The pastor of the local United Methodist Church (where I’ve attended and collaborated over the last year) recently offered his thoughts about the events surrounding Pastor Frank Schaefer. While some of it is internal UMC shop-talk, I think his perspective is challenging to the church at large. Here’s an excerpt:
I write as one of the pastors at First UMC Burlington. I do not represent our entire congregation. Here is my dream for our church.
Let us be fully, completely inclusive. That means we love, support, fully include persons regardless of their sexual orientation. It means we offer the full spectrum of what the church has to offer – blessing, membership, authority to exercise God-given gifts in our midst. We hold back neither baptism nor marriage from anyone or any couple, assuming their faith in Christ is intact and their love for each other is true.
Let’s be fully, completely inclusive. That means we love, support and fully include persons who do not accept the expression of human sexuality in homosexual relationships. They don’t need to hide in our midst or be embarrassed. While they can not prevent others from the full and authentic expression of themselves, neither will they be prevented from holding their convictions…
But here is the real challenge… I dream of a church where Frank Shaefer and Phil Robertson can worship together, both knowing they are loved, both approaching the Communion Table side by side. Not because they agree. Not with the agenda of one forcing the other to believe what he believes. But because they know Christ. Let’s get about the really good work – not easy, but eternally worthwhile – of behaving like disciples of the Master. [Read Full Post]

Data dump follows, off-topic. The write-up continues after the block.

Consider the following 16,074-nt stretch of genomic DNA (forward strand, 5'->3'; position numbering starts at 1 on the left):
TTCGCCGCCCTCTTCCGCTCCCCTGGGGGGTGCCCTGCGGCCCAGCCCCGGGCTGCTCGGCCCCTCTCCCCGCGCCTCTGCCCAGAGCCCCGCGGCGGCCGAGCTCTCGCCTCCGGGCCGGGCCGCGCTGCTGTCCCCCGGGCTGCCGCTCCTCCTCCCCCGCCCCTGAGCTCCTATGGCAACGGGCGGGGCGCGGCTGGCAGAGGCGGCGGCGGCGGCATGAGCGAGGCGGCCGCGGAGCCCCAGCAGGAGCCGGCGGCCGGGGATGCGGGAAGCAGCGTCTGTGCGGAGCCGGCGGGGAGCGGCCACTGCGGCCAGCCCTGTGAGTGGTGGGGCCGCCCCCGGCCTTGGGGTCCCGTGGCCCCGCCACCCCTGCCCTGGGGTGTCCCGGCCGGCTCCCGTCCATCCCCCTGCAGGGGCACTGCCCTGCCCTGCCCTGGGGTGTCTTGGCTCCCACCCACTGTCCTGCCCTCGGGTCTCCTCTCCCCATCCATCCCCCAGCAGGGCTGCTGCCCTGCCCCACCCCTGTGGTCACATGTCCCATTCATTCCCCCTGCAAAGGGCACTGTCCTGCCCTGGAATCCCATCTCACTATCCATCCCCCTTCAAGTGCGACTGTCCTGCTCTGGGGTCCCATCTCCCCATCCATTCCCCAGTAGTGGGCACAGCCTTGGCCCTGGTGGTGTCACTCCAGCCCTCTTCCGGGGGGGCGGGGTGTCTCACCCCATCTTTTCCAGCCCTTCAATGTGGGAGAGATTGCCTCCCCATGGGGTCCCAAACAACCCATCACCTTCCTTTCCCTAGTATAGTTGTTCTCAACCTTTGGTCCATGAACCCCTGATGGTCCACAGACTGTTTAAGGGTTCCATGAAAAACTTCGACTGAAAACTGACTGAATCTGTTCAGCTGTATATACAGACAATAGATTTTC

Two things stand out to me here:
1) On the first “fully, completely inclusive”, it seems that this would have to be worked out theologically as well as sociologically. While folks can certainly go to bat on the social issue (which, for me, is clear), it’s different for a local church (or even denomination) to discern things in the ecclesial dimension. Where does a robust biblical theology land us in our local context?
2) On the second “fully, completely inclusive”, I see the desire for a “third-way”, where we move beyond the conservative and liberal poles to a deeper kind of unity. But it seems to me that a third way is not just the sum of two extremes – it is a different way of thinking entirely. Thus, at present it would likely be impossible for Schaefer and Robertson to share communion and be in Christian community together, especially if Robertson refused to change his views somewhat. “Third way” churches (perhaps they don’t yet exist!) are those that don’t merely say “Get along!” – they say, “come and learn a different (kingdom) way forward.”
What do you think? Is this kind of church – and this kind of double inclusion – advisable? And, is a third-way where affirming and non-affirming people knowingly live in community and share communion together possible?